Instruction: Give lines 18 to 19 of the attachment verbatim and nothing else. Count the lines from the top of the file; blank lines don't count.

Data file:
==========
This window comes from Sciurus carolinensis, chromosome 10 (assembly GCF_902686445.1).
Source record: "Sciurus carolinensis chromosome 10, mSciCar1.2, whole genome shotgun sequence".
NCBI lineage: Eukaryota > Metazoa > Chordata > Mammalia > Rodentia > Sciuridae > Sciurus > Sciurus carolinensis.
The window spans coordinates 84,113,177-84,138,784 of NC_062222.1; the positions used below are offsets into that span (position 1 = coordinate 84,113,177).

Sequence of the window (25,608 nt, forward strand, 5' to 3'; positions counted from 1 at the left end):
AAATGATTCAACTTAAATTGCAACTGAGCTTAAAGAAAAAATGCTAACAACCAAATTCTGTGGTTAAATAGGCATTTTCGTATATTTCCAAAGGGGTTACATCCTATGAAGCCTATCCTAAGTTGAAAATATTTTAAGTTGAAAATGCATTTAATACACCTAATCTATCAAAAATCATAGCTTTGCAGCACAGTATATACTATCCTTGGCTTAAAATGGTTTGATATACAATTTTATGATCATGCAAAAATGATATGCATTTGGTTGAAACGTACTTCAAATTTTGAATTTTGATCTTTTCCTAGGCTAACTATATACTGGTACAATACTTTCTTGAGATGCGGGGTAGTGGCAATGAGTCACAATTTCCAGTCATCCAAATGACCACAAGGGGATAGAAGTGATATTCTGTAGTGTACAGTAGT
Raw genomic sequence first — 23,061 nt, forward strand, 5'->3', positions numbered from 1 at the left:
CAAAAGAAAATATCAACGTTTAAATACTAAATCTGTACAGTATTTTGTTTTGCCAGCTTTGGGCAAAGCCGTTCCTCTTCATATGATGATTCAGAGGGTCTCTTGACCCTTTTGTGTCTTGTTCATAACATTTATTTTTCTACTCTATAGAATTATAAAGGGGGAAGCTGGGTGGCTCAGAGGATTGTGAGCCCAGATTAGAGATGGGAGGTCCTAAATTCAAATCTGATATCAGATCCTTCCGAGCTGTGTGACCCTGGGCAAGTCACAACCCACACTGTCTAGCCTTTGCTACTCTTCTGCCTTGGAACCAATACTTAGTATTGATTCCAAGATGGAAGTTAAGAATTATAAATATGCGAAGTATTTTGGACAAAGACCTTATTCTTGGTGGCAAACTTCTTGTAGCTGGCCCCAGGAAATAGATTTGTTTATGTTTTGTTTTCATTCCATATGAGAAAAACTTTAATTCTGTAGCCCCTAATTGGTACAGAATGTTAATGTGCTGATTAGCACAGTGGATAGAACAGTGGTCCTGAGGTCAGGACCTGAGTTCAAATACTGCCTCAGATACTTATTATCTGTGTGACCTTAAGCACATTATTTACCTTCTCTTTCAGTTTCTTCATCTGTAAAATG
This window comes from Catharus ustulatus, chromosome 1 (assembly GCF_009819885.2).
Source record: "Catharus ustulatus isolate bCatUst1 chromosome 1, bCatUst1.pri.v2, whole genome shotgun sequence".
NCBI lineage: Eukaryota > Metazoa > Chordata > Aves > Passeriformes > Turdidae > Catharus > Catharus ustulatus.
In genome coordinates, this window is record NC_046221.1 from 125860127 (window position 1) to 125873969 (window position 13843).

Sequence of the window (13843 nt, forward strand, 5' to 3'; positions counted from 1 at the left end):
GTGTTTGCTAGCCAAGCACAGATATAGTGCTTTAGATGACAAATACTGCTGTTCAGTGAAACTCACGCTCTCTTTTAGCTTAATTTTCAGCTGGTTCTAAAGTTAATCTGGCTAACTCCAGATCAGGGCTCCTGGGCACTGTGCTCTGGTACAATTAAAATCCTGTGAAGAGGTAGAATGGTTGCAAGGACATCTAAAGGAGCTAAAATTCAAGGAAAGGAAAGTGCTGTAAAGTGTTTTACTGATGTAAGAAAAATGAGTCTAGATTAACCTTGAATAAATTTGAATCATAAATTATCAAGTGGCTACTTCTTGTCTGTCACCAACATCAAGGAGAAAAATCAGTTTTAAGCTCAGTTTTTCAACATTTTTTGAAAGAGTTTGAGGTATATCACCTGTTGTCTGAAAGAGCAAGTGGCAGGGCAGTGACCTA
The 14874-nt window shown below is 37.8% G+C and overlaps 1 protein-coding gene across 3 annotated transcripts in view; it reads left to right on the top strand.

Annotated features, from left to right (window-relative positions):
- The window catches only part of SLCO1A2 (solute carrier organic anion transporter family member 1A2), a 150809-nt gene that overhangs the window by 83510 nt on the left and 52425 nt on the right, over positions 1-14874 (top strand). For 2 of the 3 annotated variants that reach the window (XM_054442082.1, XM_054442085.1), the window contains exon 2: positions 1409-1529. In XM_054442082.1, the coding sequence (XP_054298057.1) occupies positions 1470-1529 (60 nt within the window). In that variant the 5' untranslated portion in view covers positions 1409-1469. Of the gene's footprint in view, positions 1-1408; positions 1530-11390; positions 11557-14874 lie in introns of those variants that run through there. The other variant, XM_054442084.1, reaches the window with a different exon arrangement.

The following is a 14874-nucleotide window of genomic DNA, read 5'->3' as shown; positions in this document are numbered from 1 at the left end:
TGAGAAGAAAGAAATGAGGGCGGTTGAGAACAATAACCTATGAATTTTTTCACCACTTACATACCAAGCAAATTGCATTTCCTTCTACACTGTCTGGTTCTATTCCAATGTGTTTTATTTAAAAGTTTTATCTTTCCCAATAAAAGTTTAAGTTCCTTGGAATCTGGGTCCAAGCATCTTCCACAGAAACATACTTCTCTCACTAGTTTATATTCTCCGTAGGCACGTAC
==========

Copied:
The following is a 14874-nucleotide window of genomic DNA, read 5'->3' as shown; positions in this document are numbered from 1 at the left end:
TGAGAAGAAAGAAATGAGGGCGGTTGAGAACAATAACCTATGAATTTTTTCACCACTTACATACCAAGCAAATTGCATTTCCTTCTACACTGTCTGGTTCTATTCCAATGTGTTTTATTTAAAAGTTTTATCTTTCCCAATAAAAGTTTAAGTTCCTTGGAATCTGGGTCCAAGCATCTTCCACAGAAACATACTTCTCTCACTAGTTTATATTCTCCGTAGGCACGTAC